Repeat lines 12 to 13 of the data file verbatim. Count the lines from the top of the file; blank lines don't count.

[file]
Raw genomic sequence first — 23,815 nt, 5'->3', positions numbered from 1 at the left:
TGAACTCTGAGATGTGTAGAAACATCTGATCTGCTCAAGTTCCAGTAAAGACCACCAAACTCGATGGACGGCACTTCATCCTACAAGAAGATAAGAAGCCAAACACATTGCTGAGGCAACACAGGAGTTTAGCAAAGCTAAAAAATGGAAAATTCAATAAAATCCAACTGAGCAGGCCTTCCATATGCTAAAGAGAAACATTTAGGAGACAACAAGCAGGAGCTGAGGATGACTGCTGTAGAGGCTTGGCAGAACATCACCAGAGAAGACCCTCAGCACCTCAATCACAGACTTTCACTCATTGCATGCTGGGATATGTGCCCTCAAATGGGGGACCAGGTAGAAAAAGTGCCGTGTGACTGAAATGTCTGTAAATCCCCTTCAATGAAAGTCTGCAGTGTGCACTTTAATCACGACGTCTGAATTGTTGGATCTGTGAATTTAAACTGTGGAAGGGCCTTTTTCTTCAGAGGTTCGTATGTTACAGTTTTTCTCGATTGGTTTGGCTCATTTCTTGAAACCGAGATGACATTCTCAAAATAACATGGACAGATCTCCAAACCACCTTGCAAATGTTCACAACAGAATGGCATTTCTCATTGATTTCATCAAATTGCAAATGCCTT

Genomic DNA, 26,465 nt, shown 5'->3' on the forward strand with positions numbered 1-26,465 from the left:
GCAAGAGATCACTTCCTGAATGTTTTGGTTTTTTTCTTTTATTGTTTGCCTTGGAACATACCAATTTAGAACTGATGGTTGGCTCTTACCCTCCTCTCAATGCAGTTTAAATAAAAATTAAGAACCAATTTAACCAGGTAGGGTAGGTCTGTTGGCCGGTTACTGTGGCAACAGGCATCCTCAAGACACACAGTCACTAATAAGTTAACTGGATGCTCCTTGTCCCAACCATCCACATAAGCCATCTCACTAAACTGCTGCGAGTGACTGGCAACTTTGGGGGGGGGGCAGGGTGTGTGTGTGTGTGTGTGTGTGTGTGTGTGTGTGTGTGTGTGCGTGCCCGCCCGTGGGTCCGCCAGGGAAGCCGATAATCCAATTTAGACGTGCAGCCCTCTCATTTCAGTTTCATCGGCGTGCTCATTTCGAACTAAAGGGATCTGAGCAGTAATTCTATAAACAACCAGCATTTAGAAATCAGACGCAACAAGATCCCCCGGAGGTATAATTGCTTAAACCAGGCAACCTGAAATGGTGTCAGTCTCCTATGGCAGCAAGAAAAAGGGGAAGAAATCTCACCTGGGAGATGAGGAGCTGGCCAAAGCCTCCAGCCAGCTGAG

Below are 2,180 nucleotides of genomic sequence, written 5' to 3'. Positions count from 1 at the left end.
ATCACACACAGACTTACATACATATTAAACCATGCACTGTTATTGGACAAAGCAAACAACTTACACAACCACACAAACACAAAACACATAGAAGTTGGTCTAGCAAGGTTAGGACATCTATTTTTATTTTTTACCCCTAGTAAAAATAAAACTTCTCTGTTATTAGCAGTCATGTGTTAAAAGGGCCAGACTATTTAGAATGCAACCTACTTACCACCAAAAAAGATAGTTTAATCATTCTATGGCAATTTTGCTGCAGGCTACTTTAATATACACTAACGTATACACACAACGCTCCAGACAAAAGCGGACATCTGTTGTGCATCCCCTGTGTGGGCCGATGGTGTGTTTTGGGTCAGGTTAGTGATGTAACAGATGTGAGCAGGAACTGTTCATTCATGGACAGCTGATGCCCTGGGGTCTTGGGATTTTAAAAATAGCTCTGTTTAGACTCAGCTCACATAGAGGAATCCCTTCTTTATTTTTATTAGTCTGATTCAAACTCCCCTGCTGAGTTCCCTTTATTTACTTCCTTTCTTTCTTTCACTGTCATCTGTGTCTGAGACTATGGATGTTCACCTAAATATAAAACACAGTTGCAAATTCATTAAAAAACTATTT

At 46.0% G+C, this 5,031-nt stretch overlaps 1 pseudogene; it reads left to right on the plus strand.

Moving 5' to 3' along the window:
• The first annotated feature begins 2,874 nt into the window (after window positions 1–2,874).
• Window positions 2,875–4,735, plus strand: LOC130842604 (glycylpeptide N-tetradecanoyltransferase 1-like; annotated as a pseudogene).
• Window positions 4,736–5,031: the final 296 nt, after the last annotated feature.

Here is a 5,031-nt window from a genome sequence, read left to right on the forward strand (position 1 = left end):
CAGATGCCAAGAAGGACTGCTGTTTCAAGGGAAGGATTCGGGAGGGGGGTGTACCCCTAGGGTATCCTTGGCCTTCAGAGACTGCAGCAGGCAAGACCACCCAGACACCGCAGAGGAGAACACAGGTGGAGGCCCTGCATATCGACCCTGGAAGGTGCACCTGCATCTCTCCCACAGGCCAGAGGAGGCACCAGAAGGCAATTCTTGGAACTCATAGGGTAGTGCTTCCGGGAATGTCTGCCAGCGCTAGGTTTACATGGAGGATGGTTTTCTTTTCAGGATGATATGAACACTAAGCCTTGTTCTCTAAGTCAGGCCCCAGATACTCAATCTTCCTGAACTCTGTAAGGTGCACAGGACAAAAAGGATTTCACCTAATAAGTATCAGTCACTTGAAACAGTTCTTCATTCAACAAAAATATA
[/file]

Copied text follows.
Here is a 5,031-nt window from a genome sequence, read left to right on the forward strand (position 1 = left end):
CAGATGCCAAGAAGGACTGCTGTTTCAAGGGAAGGATTCGGGAGGGGGGTGTACCCCTAGGGTATCCTTGGCCTTCAGAGACTGCAGCAGGCAAGACCACCCAGACACCGCAGAGGAGAACACAGGTGGAGGCCCTGCATATCGACCCTGGAAGGTGCACCTGCATCTCTCCCACAGGCCAGAGGAGGCACCAGAAGGCAATTCTTGGAACTCATAGGGTAGTGCTTCCGGGAATGTCTGCCAGCGCTAGGTTTACATGGAGGATGGTTTTCTTTTCAGGATGATATGAACACTAAGCCTTGTTCTCTAAGTCAGGCCCCAGATACTCAATCTTCCTGAACTCTGTAAGGTGCACAGGACAAAAAGGATTTCACCTAATAAGTATCAGTCACTTGAAACAGTTCTTCATTCAACAAAAATATA